I started working at
$FAANG_COMPANY (henceforth referred to as
$COMPANY) on Monday January 16, 2017, and stopped working at
$COMPANY on Friday June 24, 2022. I was paid (well) to further the business interests of
$COMPANY for one thousand, nine hundred, and eighty-five days, excluding most weekends. Thus was my first full time job.
I would tell you what my job title was, but it doesn’t really matter, and anyway I worry it might mislead you about what I actually did because job titles are weird. I ran and analyzed data from experiments, did some data engineering, trained a regression model or two, trained a deep learning model or two, and built a lot of automated inference and decision-making workflows that combined model outputs and business rules. Yes I did “machine learning” “in production”. I was halfway between a scientist and a developer and I liked it.
It’s important to acknowledge that there’s a lot of privilege in being able to quit a job not because you’re going to a different one, but because you’re just not happy doing it anymore.
- Financial. I have enough money saved to support myself through a period of unemployment without getting anxious about meeting my basic needs. Multiple unlikely catastrophes would have to happen for me to be in a bad place.
- Legal. Getting my work visa to move to the US and start my job at
$COMPANYwas not a smooth process, but it got done. Getting my permanent residency was far more turbulent, but despite the odds it also got done. I’m lucky to have a more stable life in this country without having to carry the work visa holder’s constant anxiety about losing or leaving a job. For those unfamiliar with that anxiety, it sucks and it warps the way you think.1
- Social/mental. Leaving a job is a scary thing to do. I’ve had the support of some who reassured me that I wasn’t crazy, others who reassured me that I would be able to find gainful employment again, and even others who quit jobs before me and did not immediately die or combust into flames.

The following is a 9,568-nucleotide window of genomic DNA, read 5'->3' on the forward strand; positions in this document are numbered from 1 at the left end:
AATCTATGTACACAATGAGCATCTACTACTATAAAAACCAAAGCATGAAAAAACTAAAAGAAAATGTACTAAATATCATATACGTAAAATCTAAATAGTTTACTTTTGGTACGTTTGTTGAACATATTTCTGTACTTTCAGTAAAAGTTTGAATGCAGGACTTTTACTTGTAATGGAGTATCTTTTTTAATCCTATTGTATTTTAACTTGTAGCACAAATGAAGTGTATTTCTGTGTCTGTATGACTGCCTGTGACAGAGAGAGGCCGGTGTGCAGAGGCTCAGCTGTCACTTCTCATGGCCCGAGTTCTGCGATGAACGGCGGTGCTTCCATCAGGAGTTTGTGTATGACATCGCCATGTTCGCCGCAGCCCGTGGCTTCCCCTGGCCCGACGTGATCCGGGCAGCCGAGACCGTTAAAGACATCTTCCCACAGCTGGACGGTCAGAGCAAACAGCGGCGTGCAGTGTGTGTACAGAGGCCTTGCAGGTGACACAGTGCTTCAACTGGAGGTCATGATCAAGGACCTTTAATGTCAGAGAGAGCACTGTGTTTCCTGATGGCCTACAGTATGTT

You do a job for a mix of intrinsic and extrinsic motivations.
Intrinsic motivations include:
- You enjoy the ideas you’re working on, the specific problems you’re trying to solve, the product you’re trying to make better.
- You enjoy the technical aspects of the work.
- You value the impact of the work.
Extrinsic motivations include:
- Compensation (salary + benefits + retirement savings + other).
- Job stability.
- You don’t want to leave a great manager.
- You don’t want to leave a great team.
Different people have different intrinsic/extrinsic portfolios. Some have an intrinsic heavy ~90%/~10% mix (I’ll stereotype here, but: artists? people who work in used bookstores?), some have a ~50%/~50% mix (tough to find stereotypical examples for this), and some have an extrinsic heavy ~10%/~90% mix (people in finance, a lot of people in tech, and me at
$COMPANY towards the end).
That’s the main reason I had to leave; I was running out of intrinsic motivation. For a while I was able to lean on the enjoyment of the technical aspects of the work, but they were tangential at best to my job description. I was stealing fulfillment from a role that wasn’t designed to give it to me, and my team was starting to move in the opposite direction. Not good.
I already lacked a good answer to the question “did my work delight anyone or make anyone’s life significantly better?”2 Losing the enjoyment of the craft itself made my decision easier. Going forward, I cannot not have a good answer to that question no matter what other conditions are met.
So I am taking a sabbatical. I don’t know how long it will last, and I don’t have a solid plan for it yet.
I want to travel (check), write more (check), read more (check), spend more time with people whose company I love (check, and in progress), return to and start personal projects so I can remember what it’s like to code for fun (not yet started), and explore the widest possible range of ideas for what I’m going to do for money next (not yet started).
Can I find a role defined around the technical work I enjoy? Can I walk through the valley of the shadow of death (interviewing in tech) again? Will I even go back to tech? Will I move? Will I work remotely?
All open questions.
For an excellent writeup on what the US work visa and immigration process looks like, do read 18 Years A Transient – My Journey Through the American Immigration System as a Computer Engineer – Software the Hard way. ↩︎
Thankfully I’m pretty sure my work didn’t make anyone’s life worse. A fate not trivial to avoid in tech. ↩︎